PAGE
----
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Where the Rhapsody 200 is more suited for largish rooms, the Rhapsody 130 was supposed to be happy in a somewhat more modestly sized environment. Our main listening room upstairs measures roughly 14.5 x 7.5 x 3.5 meters and the downstairs listening room is 7.5 x 5 x 3.5 meters. The smaller room also sports a suspended acoustic ceiling and ASI resonators.
Gediminas sent us the Rhapsody 130 in semi-gloss burned oak veneer adorned with a matte black plinth and matching top and spine. The veneer was very coarse and though not our personal favorite color, its porosity was a bold step removed from all the super-smooth shiny competitors. All three drivers of this 2-way system mount to a sub-baffle clad in animal-friendly leatherette. Low down the spine a copper plate mentions make, model and serial number and holds a pair of Chinese WBT-type 5-way terminals.
As do all Rhapsody models, the 130 uses a Seas Excel silk dome tweeter and SB Acoustics paper cone mid/woofers. In the 130 the latter are pair of their 6.5" Danish-designed Indonesian-built units. As we learnt at the 2012 Warsaw show from SB Acoustics’ David Stephens, SB Acoustics incorporates knowledge gathered by the design team’s members from their many years at Scanspeak and Vifa and combines that know-how with the high production consistency and excellent quality of the Sinar Baja Electric company of Surabaya. Thus the SB in the company’s name.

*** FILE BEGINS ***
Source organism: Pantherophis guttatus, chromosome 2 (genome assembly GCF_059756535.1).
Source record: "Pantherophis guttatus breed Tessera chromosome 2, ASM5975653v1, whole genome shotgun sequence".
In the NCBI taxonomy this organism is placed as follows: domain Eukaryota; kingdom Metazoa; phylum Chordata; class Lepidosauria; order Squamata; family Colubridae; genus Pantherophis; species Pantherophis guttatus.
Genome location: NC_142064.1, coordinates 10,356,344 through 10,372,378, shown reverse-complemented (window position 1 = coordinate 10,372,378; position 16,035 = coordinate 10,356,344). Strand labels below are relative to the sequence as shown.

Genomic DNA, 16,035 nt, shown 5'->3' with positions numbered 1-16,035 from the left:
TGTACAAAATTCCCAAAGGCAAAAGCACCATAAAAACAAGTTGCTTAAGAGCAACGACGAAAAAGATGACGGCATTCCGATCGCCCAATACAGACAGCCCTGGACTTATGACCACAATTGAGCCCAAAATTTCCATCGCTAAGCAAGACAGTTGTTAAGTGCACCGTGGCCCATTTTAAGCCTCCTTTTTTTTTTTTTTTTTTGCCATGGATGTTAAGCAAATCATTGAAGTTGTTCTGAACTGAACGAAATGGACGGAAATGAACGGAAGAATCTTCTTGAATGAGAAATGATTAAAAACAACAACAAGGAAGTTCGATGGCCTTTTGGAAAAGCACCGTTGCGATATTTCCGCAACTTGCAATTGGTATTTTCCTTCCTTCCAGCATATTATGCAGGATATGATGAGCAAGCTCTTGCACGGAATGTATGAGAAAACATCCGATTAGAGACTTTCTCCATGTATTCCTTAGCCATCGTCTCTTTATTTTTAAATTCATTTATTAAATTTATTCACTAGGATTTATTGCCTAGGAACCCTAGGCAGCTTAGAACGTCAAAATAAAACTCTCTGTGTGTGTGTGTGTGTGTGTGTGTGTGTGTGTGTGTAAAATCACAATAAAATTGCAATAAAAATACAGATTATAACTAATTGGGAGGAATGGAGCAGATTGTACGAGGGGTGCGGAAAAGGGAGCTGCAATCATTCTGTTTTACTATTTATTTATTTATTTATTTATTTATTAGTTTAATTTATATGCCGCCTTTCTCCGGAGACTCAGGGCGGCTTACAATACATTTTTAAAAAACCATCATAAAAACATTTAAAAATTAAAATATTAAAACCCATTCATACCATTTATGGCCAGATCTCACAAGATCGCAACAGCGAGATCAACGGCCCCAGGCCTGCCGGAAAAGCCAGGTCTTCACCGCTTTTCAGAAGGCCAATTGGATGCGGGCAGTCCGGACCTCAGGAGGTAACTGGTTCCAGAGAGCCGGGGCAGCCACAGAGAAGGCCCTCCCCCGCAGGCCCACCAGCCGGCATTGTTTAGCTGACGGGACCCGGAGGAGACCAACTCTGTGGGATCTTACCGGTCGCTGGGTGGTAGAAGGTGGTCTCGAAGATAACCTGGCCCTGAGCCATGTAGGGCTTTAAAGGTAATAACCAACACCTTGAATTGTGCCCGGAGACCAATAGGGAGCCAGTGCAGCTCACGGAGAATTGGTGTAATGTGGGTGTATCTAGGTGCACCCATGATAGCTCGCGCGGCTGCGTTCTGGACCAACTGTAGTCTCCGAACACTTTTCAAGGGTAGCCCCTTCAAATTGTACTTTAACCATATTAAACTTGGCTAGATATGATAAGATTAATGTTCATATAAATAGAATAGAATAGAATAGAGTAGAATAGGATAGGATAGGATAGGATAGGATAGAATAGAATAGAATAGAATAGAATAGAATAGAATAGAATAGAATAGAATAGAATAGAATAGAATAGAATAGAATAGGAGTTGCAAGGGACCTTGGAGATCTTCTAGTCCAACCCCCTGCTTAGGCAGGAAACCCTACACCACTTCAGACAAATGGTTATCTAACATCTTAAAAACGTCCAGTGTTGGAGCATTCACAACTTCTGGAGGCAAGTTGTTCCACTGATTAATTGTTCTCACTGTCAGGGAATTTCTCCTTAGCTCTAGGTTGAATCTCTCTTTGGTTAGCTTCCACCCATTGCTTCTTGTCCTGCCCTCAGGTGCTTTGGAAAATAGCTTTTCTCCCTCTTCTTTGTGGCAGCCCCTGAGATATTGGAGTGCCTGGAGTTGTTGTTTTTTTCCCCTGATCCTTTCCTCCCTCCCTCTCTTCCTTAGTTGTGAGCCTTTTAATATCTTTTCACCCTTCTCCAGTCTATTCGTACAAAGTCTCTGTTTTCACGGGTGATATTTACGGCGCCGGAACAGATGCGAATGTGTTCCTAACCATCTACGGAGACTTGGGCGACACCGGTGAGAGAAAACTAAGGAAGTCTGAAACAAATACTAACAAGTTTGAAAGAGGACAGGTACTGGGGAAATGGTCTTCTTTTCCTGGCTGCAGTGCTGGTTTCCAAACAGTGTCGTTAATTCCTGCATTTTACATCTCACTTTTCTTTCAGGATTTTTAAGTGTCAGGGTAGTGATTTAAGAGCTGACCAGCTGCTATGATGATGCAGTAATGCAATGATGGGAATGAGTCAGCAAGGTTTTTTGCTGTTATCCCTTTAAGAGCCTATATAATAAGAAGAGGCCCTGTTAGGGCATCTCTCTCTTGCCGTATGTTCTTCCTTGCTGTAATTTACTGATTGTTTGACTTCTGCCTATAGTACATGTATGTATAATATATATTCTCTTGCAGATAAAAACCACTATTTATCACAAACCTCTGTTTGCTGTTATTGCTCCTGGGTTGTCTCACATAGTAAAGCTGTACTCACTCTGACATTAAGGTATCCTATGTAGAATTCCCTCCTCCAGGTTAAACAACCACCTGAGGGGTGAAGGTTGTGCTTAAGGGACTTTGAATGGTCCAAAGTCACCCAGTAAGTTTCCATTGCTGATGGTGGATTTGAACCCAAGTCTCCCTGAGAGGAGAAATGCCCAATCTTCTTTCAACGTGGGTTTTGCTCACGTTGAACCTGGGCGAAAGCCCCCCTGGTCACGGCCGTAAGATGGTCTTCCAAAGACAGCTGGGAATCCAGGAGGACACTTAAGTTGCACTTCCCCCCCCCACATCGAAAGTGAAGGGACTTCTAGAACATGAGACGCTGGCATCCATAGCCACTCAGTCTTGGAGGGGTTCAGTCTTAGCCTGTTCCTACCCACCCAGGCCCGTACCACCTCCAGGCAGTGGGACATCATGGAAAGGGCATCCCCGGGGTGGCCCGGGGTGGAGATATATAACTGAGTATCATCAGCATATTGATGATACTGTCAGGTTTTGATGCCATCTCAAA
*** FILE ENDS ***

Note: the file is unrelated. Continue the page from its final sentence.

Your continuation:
To enhance bass response AudioSolutions added a large frontal port. When peaking through it we saw that it's not a straight pipe pointing directly at the rear baffle. Instead it bends down a little. With the help of a flash light we could discern the interior of the boat-hull shape cabinet which proved to be far smaller than the outside. The reason for this discrepancy is multi-layer cabinet construction which combines MDF and plywood to total 28mm for each side wall and no less than 50mm for all other panels. Further decreasing internal volume is damping material which our port peek identified as foam and felt.
In true Rhapsody family style all filter parts are potted in solid resin to reduce resonances. These parts are specified as high-quality components like Jantzen air coils to combine into a 3rd-order slope. To counter inherent phase shift the speaker must be tilted back slightly. With two mid/bass woofers at different distances from the tweeter’s center we of course wondered how this would add up once the 130 were brought to life. The tweeter picks up at 2.450Hz and extends to 25KHz according to the specifications. With the aid of the port, the lower end allegedly reaches a respectable in-room 32Hz while 91dB is the overall sensitivity.
After a week of acclimatization we placed the 34kg 1244 x 399 x 566mm speakers at the long wall of the room. In-between we used a small rack with a PS Audio PWT CD transport and one of our Devialet D-Premier all-in-one class A/D champs. With 2 meters between them and 50cm from the front wall toed in for these dimensions, this ought to have been a decent starting point.